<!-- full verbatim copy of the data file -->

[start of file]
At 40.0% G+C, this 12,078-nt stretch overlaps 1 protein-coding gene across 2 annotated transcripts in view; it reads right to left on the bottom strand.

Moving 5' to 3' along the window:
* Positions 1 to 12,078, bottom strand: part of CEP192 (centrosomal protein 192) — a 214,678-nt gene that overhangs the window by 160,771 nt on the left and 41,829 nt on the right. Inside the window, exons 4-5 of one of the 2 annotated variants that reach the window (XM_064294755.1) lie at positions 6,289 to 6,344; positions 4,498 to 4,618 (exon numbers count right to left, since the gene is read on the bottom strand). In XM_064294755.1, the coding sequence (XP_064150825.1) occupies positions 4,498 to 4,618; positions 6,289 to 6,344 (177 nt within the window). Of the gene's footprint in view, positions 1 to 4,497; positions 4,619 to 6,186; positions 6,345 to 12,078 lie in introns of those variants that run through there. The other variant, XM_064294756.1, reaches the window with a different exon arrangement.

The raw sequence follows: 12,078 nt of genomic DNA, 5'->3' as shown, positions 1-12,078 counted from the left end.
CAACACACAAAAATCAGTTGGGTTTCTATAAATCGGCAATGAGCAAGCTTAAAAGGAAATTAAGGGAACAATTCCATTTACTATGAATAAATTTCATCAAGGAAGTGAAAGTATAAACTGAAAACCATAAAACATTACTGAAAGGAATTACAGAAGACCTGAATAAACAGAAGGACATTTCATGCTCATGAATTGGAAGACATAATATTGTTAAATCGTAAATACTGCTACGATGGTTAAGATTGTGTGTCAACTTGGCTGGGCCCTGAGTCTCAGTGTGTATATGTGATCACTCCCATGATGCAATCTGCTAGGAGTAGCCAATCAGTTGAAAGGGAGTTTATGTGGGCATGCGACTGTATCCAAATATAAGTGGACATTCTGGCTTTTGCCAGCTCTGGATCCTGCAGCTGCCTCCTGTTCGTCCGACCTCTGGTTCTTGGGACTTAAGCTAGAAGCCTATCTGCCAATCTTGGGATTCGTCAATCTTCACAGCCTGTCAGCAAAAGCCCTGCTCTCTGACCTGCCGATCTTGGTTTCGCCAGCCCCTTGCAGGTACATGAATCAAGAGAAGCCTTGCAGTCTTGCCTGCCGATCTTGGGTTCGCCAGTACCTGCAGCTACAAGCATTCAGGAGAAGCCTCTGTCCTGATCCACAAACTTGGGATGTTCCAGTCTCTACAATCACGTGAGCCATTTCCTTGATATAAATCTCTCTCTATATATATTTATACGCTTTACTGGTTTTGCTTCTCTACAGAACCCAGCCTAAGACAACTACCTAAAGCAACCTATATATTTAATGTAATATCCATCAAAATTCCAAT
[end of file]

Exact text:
At 40.0% G+C, this 12,078-nt stretch overlaps 1 protein-coding gene across 2 annotated transcripts in view; it reads right to left on the bottom strand.

Moving 5' to 3' along the window:
* Positions 1 to 12,078, bottom strand: part of CEP192 (centrosomal protein 192) — a 214,678-nt gene that overhangs the window by 160,771 nt on the left and 41,829 nt on the right. Inside the window, exons 4-5 of one of the 2 annotated variants that reach the window (XM_064294755.1) lie at positions 6,289 to 6,344; positions 4,498 to 4,618 (exon numbers count right to left, since the gene is read on the bottom strand). In XM_064294755.1, the coding sequence (XP_064150825.1) occupies positions 4,498 to 4,618; positions 6,289 to 6,344 (177 nt within the window). Of the gene's footprint in view, positions 1 to 4,497; positions 4,619 to 6,186; positions 6,345 to 12,078 lie in introns of those variants that run through there. The other variant, XM_064294756.1, reaches the window with a different exon arrangement.

The raw sequence follows: 12,078 nt of genomic DNA, 5'->3' as shown, positions 1-12,078 counted from the left end.
CAACACACAAAAATCAGTTGGGTTTCTATAAATCGGCAATGAGCAAGCTTAAAAGGAAATTAAGGGAACAATTCCATTTACTATGAATAAATTTCATCAAGGAAGTGAAAGTATAAACTGAAAACCATAAAACATTACTGAAAGGAATTACAGAAGACCTGAATAAACAGAAGGACATTTCATGCTCATGAATTGGAAGACATAATATTGTTAAATCGTAAATACTGCTACGATGGTTAAGATTGTGTGTCAACTTGGCTGGGCCCTGAGTCTCAGTGTGTATATGTGATCACTCCCATGATGCAATCTGCTAGGAGTAGCCAATCAGTTGAAAGGGAGTTTATGTGGGCATGCGACTGTATCCAAATATAAGTGGACATTCTGGCTTTTGCCAGCTCTGGATCCTGCAGCTGCCTCCTGTTCGTCCGACCTCTGGTTCTTGGGACTTAAGCTAGAAGCCTATCTGCCAATCTTGGGATTCGTCAATCTTCACAGCCTGTCAGCAAAAGCCCTGCTCTCTGACCTGCCGATCTTGGTTTCGCCAGCCCCTTGCAGGTACATGAATCAAGAGAAGCCTTGCAGTCTTGCCTGCCGATCTTGGGTTCGCCAGTACCTGCAGCTACAAGCATTCAGGAGAAGCCTCTGTCCTGATCCACAAACTTGGGATGTTCCAGTCTCTACAATCACGTGAGCCATTTCCTTGATATAAATCTCTCTCTATATATATTTATACGCTTTACTGGTTTTGCTTCTCTACAGAACCCAGCCTAAGACAACTACCTAAAGCAACCTATATATTTAATGTAATATCCATCAAAATTCCAAT